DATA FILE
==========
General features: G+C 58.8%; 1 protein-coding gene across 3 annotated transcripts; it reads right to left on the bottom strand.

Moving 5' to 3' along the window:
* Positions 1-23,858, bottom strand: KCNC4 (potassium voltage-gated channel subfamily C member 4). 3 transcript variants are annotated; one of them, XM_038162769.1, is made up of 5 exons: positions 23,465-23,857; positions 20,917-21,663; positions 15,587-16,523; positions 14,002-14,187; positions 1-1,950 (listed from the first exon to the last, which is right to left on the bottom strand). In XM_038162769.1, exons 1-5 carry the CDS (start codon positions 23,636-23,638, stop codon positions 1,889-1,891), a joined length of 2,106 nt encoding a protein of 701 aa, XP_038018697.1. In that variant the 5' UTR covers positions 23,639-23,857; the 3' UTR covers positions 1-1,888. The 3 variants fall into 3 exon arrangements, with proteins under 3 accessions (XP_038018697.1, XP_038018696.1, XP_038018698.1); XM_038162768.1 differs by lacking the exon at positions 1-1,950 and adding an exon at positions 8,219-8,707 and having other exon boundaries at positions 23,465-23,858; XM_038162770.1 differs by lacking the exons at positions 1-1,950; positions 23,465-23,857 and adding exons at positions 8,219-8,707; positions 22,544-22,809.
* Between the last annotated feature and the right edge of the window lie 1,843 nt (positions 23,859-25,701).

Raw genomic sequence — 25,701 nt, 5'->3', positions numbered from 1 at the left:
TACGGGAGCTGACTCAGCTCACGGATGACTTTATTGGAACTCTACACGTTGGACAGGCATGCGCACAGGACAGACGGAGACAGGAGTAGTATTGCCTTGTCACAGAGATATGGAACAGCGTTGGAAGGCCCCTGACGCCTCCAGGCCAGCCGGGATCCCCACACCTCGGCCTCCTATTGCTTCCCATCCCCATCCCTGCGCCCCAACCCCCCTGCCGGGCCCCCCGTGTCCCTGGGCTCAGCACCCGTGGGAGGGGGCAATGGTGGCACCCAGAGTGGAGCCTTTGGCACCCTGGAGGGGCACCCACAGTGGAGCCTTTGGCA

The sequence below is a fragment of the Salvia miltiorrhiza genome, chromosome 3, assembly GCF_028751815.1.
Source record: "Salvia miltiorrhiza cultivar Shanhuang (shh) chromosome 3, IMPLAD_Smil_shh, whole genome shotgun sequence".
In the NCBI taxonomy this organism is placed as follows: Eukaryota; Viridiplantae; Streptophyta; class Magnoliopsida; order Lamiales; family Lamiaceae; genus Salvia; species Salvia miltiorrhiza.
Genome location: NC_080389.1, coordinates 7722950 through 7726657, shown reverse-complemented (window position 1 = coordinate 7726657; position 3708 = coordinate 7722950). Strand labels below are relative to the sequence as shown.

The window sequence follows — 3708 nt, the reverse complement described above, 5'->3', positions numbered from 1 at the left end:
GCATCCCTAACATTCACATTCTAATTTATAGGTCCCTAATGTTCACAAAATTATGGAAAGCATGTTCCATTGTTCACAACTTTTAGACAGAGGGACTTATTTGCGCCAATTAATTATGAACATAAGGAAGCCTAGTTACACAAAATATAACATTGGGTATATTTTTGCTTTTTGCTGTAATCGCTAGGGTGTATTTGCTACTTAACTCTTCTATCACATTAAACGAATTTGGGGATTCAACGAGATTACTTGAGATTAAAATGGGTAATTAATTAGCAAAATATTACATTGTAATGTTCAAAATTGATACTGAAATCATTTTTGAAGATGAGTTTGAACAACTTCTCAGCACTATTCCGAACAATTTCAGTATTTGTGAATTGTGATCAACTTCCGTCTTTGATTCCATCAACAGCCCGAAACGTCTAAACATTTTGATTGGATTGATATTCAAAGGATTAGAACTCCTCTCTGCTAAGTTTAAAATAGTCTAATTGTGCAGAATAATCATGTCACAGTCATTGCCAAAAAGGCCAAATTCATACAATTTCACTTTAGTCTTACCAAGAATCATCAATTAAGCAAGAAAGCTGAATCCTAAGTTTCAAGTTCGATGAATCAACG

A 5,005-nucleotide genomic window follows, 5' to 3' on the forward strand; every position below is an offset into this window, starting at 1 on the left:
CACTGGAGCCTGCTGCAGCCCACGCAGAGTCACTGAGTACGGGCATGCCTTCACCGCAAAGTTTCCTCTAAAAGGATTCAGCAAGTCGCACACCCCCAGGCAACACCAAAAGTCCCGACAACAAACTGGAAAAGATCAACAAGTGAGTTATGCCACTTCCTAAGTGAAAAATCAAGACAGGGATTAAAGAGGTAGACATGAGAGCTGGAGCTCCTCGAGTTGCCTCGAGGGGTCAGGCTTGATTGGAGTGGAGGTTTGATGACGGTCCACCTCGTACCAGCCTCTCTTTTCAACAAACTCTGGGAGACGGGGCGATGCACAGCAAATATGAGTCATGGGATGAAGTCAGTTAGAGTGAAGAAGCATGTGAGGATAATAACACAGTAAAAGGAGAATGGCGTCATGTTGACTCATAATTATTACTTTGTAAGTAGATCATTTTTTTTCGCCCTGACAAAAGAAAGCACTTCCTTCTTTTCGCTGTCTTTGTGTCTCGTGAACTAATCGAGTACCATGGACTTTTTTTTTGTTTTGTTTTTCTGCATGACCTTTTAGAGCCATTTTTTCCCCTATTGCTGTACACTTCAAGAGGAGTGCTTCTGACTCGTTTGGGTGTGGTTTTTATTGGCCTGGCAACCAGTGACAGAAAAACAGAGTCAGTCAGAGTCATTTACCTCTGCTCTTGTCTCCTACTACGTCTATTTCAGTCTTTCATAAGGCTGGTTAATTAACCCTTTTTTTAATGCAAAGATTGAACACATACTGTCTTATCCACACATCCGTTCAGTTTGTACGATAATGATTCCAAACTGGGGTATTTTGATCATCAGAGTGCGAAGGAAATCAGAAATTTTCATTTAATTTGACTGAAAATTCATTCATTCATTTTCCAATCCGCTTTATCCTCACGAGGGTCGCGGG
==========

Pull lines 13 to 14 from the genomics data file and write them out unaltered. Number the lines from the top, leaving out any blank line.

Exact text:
A 5,005-nucleotide genomic window follows, 5' to 3' on the forward strand; every position below is an offset into this window, starting at 1 on the left:
CACTGGAGCCTGCTGCAGCCCACGCAGAGTCACTGAGTACGGGCATGCCTTCACCGCAAAGTTTCCTCTAAAAGGATTCAGCAAGTCGCACACCCCCAGGCAACACCAAAAGTCCCGACAACAAACTGGAAAAGATCAACAAGTGAGTTATGCCACTTCCTAAGTGAAAAATCAAGACAGGGATTAAAGAGGTAGACATGAGAGCTGGAGCTCCTCGAGTTGCCTCGAGGGGTCAGGCTTGATTGGAGTGGAGGTTTGATGACGGTCCACCTCGTACCAGCCTCTCTTTTCAACAAACTCTGGGAGACGGGGCGATGCACAGCAAATATGAGTCATGGGATGAAGTCAGTTAGAGTGAAGAAGCATGTGAGGATAATAACACAGTAAAAGGAGAATGGCGTCATGTTGACTCATAATTATTACTTTGTAAGTAGATCATTTTTTTTCGCCCTGACAAAAGAAAGCACTTCCTTCTTTTCGCTGTCTTTGTGTCTCGTGAACTAATCGAGTACCATGGACTTTTTTTTTGTTTTGTTTTTCTGCATGACCTTTTAGAGCCATTTTTTCCCCTATTGCTGTACACTTCAAGAGGAGTGCTTCTGACTCGTTTGGGTGTGGTTTTTATTGGCCTGGCAACCAGTGACAGAAAAACAGAGTCAGTCAGAGTCATTTACCTCTGCTCTTGTCTCCTACTACGTCTATTTCAGTCTTTCATAAGGCTGGTTAATTAACCCTTTTTTTAATGCAAAGATTGAACACATACTGTCTTATCCACACATCCGTTCAGTTTGTACGATAATGATTCCAAACTGGGGTATTTTGATCATCAGAGTGCGAAGGAAATCAGAAATTTTCATTTAATTTGACTGAAAATTCATTCATTCATTTTCCAATCCGCTTTATCCTCACGAGGGTCGCGGG